Tuesday, April 5th, 2016
Our Internal Conveyancer Trainer Stevie Walters opinion on the Help to Buy ISA’s who herself looking for the perfect first home to buy
In recent years there have been a lot of ideas and proposals of how to help first time buyers into the property market. The property crash in 2008 stopped the flow of the 100% mortgages and all lenders became increasingly worried about providing mortgages to anyone who deemed unable to provide a 25-40% deposit on their dream home.
As a result the government wanted to try and assist the first time buyer and get the market moving again by providing various types of Help to Buy schemes which were widely welcomed.
The basis of which were the government backed loans to first time buyers at a reduced interest rate which would top up the contribution of the purchase price between 5% and 20%. This has allowed the first time buyer on to the market with a smaller deposit. Although in their infancy in the main these schemes have been successful and the publicity has been positive.
When the stricter lender rules came into effect in 2015 it brought with it the harsh realisation that owning your own home was still not a given and affordability was as important as the deposit you had.
The government has again had its thinking cap on and tried to assist first time buyers with not only help to buy mortgages but also a new saving scheme – The Help to Buy ISA. As an aspirational home owner for every £200 I deposit within the Help to Buy ISA savings account the government will give me an extra £50 towards my deposit up to a maximum of £3000. This cannot be a bad thing surely?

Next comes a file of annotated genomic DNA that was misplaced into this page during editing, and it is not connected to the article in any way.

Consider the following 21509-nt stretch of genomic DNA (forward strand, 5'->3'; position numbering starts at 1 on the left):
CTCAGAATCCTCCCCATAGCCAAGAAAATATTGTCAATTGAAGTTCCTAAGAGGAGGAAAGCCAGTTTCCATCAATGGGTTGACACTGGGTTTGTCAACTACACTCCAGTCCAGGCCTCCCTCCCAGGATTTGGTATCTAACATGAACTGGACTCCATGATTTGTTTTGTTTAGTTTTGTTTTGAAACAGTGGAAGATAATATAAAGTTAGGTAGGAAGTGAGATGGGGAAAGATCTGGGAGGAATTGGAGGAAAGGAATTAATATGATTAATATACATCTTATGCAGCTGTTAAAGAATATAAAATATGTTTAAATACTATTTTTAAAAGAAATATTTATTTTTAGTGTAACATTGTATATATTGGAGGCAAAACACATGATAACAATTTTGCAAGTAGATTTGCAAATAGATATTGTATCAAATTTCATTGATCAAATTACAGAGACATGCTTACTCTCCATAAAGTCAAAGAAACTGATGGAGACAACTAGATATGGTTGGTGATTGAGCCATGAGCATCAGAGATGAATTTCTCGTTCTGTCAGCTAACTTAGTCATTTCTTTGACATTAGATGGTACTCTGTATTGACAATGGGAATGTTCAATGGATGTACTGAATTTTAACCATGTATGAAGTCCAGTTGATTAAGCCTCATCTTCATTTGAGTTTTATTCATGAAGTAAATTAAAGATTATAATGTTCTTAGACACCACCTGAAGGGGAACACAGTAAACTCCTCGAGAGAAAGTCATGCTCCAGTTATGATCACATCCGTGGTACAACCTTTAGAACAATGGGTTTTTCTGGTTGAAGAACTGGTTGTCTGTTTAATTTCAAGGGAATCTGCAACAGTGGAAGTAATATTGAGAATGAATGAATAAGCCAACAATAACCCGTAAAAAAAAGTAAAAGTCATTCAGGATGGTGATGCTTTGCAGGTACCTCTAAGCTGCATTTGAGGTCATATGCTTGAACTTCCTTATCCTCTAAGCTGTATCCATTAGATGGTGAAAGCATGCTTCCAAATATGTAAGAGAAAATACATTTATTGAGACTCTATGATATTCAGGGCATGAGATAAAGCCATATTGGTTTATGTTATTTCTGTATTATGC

The schemes are attempting to be very simple and allow eligibility to be fairly wide, however there are some stipulations to be aware of. You are not able to utilise a separate cash ISA within the same tax year to save money.
There are also strict rules about the limit of the deposits that can be made each month which may put certain savers off the scheme. A buyer is not able to cash this ISA in themselves, instead it must be performed by their acting solicitors/conveyancer at the time of the transaction proceeding. Plus the scheme does not apply to purely cash buyers only those purchasing with a mortgage.
High street banks are very keen to promote these savings accounts as it demonstrates to them the person’s ability to save and budget which goes hand in hand with the affordability criteria the lending rules demand.
It is a scheme to incentivise and reward individuals who save and hopefully increase the numbers of people being able to afford their first home. Anything that gets people saving and aspiring for their own home can only be an encouraging step. We will have to watch this space to see its impact over the next few years but in the meantime sign me up.
Should you have any questions please contact the team